University of Wisconsin Graduate Student Wins 2024 Young Chemist Award


On March 15, 2024, Metrohm USA announced that Katelyn Michael, a graduate student from the University of Wisconsin, Madison, is the 2024 winner of its Young Chemist Award. Michael’s work focuses on sustainable degradation of perfluorooctanesulfonic acid (PFOS), a persistent pollutant in the environment.

Katelyn Michael | Image Credit: © Metrohm USA Inc. -

Katelyn Michael | Image Credit: © Metrohm USA Inc. -

The Metrohm Young Chemist Award is presented annually. The recognition includes a prize of $10,000, which is awarded to a scientist whose research “transforms the landscape of chemistry” (1). It is currently open to students (undergraduate, graduate, post-graduate, doctorate) in the United States. Submissions for next year are currently open. Previous winners include Colby Ott in 2022, Pawan Jolly in 2020, and Jeff Lopez in 2019. (2).

Micheal’s paper, titled “Tandem Electrochemical Advanced Oxidative Processes to Effectively Degrade Perfluorooctanesulfonic Acid (PFOS),” addresses critical environmental challenges that stem from per- and polyfluoroalkyl substances (PFAS). Known as “forever chemicals” for being highly resistant to environmental degradation, PFAS chemicals can be incredibly dangerous to public and environmental health due to their bioaccumulative nature. Due to how widely used PFAS are in consumer products and industrial processes, such as cleaning products, water-resistant fabrics, and nonstick cookware, PFAS can be found in the blood of people and animals, as well as different food and environmental food products (3,4).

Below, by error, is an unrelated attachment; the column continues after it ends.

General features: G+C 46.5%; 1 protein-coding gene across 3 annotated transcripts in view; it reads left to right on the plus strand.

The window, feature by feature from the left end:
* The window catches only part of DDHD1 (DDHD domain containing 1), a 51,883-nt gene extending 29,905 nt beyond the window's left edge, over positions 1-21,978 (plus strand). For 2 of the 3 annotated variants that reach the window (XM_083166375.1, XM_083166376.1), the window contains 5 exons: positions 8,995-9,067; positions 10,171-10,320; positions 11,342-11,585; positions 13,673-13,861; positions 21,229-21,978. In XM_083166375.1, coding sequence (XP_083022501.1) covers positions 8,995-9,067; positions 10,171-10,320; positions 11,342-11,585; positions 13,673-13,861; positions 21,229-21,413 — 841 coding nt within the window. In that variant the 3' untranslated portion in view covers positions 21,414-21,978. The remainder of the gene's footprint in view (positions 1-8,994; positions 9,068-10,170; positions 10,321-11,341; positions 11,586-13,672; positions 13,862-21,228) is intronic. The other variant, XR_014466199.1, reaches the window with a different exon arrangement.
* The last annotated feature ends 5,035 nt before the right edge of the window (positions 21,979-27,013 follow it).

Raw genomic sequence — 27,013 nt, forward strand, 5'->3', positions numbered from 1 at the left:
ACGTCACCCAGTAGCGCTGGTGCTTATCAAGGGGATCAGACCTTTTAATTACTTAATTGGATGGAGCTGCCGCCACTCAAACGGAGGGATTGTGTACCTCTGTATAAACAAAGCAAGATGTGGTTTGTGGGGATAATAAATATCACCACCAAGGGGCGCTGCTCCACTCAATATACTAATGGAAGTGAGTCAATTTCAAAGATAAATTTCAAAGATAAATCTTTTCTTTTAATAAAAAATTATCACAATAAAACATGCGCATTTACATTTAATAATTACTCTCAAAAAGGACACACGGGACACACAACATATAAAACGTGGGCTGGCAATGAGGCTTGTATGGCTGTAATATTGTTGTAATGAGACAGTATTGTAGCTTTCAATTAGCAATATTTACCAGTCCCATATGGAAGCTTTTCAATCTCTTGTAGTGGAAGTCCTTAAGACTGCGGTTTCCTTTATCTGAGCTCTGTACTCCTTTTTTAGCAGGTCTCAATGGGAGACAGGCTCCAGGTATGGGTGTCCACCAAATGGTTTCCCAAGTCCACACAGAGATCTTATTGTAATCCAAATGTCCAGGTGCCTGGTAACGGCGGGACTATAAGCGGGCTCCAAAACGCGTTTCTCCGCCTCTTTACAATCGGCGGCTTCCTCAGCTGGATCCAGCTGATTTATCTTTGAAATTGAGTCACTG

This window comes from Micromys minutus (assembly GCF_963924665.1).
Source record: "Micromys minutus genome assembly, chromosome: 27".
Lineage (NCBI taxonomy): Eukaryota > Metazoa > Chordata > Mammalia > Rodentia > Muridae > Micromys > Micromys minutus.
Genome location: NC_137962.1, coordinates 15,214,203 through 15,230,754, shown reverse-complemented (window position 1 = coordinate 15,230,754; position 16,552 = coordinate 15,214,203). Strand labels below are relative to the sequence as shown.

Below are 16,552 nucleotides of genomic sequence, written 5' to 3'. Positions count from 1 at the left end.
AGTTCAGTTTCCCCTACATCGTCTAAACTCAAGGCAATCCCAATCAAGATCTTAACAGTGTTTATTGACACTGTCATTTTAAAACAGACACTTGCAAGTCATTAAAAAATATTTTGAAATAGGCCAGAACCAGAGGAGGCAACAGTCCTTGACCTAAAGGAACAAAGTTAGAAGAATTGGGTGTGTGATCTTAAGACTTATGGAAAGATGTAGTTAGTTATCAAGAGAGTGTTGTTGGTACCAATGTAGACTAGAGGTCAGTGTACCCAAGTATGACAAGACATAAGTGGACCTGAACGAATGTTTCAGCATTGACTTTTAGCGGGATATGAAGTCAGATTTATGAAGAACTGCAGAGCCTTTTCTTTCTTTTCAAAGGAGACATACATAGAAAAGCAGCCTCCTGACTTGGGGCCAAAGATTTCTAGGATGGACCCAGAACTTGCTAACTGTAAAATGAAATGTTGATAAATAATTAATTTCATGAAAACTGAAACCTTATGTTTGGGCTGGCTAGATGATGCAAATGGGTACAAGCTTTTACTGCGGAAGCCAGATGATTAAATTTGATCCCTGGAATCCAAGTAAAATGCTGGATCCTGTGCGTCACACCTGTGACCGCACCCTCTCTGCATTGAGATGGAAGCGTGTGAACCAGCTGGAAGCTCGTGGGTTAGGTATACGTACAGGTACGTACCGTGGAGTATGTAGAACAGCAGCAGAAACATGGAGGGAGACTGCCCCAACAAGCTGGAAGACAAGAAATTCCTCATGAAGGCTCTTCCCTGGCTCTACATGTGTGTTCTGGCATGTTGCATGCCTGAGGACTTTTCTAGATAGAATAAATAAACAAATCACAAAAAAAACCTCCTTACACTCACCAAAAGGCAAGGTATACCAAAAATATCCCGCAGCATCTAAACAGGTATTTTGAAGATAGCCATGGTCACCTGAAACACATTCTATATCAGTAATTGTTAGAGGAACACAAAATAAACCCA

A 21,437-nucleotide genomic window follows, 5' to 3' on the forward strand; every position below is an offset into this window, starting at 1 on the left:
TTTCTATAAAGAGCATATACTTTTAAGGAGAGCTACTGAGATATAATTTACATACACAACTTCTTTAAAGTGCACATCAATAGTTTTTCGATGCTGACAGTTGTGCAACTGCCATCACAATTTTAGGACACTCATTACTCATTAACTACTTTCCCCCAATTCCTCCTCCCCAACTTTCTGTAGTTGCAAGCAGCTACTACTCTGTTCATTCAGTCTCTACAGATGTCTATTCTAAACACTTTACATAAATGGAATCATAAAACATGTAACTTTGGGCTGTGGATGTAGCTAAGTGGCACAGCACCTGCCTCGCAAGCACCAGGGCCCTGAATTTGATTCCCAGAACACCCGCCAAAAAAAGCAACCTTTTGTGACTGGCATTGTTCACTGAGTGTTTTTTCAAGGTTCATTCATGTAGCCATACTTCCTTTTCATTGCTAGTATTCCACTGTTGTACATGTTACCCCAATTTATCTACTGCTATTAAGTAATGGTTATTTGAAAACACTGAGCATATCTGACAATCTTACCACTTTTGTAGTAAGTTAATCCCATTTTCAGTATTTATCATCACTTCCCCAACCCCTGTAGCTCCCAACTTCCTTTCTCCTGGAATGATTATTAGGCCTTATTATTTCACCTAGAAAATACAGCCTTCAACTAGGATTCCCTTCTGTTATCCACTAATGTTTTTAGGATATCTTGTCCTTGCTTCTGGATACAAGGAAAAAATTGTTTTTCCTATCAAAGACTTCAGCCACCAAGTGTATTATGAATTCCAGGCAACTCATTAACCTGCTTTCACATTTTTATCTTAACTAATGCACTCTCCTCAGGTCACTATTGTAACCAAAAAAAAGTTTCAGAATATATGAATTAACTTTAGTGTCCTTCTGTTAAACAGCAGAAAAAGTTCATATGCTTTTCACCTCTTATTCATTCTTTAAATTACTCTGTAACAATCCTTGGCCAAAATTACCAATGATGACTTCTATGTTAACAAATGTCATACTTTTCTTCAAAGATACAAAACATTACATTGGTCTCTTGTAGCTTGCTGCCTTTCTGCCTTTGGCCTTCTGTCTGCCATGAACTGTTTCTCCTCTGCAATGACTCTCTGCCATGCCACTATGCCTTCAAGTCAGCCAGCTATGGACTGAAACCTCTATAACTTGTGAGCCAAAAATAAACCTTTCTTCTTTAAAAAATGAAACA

Based on a novel electrochemical approach, Michael improves upon existing methods in this study, aiming to greatly enhance the degradation efficiency of PFOS. Her methodology cycles between activation and degradation phases within the same cell, resulting in more complete degradation. Notably, her work utilizes a special mediated decoupled process to avoid side reactions.

According to Ed Colihan, the CEO of Metrohm USA, Michael’s research into PFAS degradation serves as a “beacon of hope” in the fight against PFAS. “The urgency and complexity of PFAS pollution demand our best minds and resources, and we are proud to reward research that leads us toward a cleaner, safer future,” he said in a statement about the award. Michael intends to further explore PFAS compound degradation and improve her system’s scalability. Her research holds promise for broader applications in environmental remediation.

To learn more about the Young Chemist Award and to submit someone you know, visit the Metrohm website.


(1) Are You the Next Young Chemist? Metrohm USA Inc. 2024. (accessed 2024-3-18)

(2) Where Are They Now? Metrohm USA Inc. 2024. (accessed 2024-3-18)

(3) Chemicals: Perfluoroalkyl and Polyfluoroalkyl (PFAS) Substances. Wisconsin Department of Health Services 2024. (accessed 2024-3-18)

(4) PFAS Explained. United States Environmental Protection Agency 2023. 2024-3-18)